It is data for an specific users, based on specified phone number, relating to an on going criminal case.
      This is not a police investigation, but a court order, so there is at least enough evidence that there is a crime and who committed it to to warrant a criminal prosecution.

      According to Brazilian law, law enforcement agencies can not request this kind of information without a court order and, to get that order, they have to show "just case", meaning evidence of authorship and materiality (that a crime really happened).

      I don't agree with the prison order, which was disproportionate. But the request for data was legal and legitimate. Facebook is hiding behind the "the servers are not physically located in Brazil, so we don't have to comply" argument.

      • by Anonymous Coward

        It wasn't legal or legitimate. WhatsApp is a distinct entity from Facebook, and even more distinct from Facebook Brasil. The proper way to get this data is to sub poena it on a Californian court. Unfortunately Brazilian judges neither understand how the Internet works and, more often than not, their own country law. The decision is going to be overturned in a higher court.

        • It maybe distinct but it hasn't offices in brazil, but its parent company, facebook, has and it is the next best thing. I don't agree with locking up the executive, because he has nothing to do with it, but facebook was just ignoring the orders, so the judge, in its weird logic, just ordered to get someone high up in jail to show he means business.

          There is another issue that, since the "marco civil da internet" (internet civil framework) companies like facebook and whatsapp were supposed to keep the data
      • by Mal-2 ( 675116 ) on Wednesday March 02, 2016 @02:47AM (#51620057) Homepage Journal

        This is analogous to U.S. authorities trying to order access to e-mail stored in Ireland, and Microsoft said no in that case. So the precedent has been set in motion, though the Microsoft case is far from decided. Facebook is playing a slightly different game though, because the user in question resides in the country making the request, whereas in Microsoft's case, the DoJ wants e-mails from an account that belongs to a non-American.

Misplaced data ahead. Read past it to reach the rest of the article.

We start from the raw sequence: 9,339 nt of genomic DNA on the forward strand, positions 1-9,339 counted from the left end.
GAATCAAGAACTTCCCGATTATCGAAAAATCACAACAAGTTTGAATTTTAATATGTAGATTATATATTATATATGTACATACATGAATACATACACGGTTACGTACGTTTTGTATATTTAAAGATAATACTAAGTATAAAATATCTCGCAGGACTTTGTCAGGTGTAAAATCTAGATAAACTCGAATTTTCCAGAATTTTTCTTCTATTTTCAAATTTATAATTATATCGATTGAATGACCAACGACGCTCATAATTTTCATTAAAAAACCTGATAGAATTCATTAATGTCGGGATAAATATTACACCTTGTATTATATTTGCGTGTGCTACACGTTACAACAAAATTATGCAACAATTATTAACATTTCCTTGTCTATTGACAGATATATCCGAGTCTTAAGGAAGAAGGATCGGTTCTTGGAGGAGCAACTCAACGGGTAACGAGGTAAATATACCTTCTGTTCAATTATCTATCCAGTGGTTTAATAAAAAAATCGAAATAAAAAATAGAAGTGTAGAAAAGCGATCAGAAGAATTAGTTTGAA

• by Bert64 ( 520050 )

          The servers in Ireland ultimately belong to an american company so an american court is demanding that an american company hand over data that they have access to, facebook is not a Brazilian company and the servers in question are not hosted in brazil, and i doubt wether Diego Dzodan actually has sufficient authority within the company structure to do what the courts are demanding.

          • by N1AK ( 864906 )
            I'm not sure how much the company's ownership by a foreign or domestic firm makes, or that it should make much difference. We typically expect companies to follow the laws of the countries they operate in; a British firm operating in the US is expected to follow product quality regulations, employee rights regulations etc for example.

            I have no intention of defending the arrest (though it might theoretically be justifiable) but if you take the view it would be fine for the US to demand this information fo
        • But laws in Brazil allow court to give an order to have access to this data in this specific case (specific person, specific phone number, evidence exists). On US, not.
        • by AmiMoJo ( 196126 )

          It's not really the same, because in this case Facebook Brazil is only a subsidiary. Brazil can pass any laws it likes, but they only apply to the subsidiary. In Microsoft's case it's the parent company that is in trouble, with the subsidiary simply applying Irish law to its own operations.

      • You should know that brazilian judges are usually ignorant dickheads with megalomania problems.
        • by Zocalo ( 252965 )
          So what? If Facebook doesn't agree with that aspect of Brazilian society then they could always choose not to do business in the country. Ultimately this is a presumably valid court order, targetted against a specific individual that is being investigated for a crime in an on-going criminal case. That's about as good as it's going to get in terms of personal data requests, and it's certainly not even close to the kind of wholesale data grabs that are becoming the norm (and really ought to be challenged).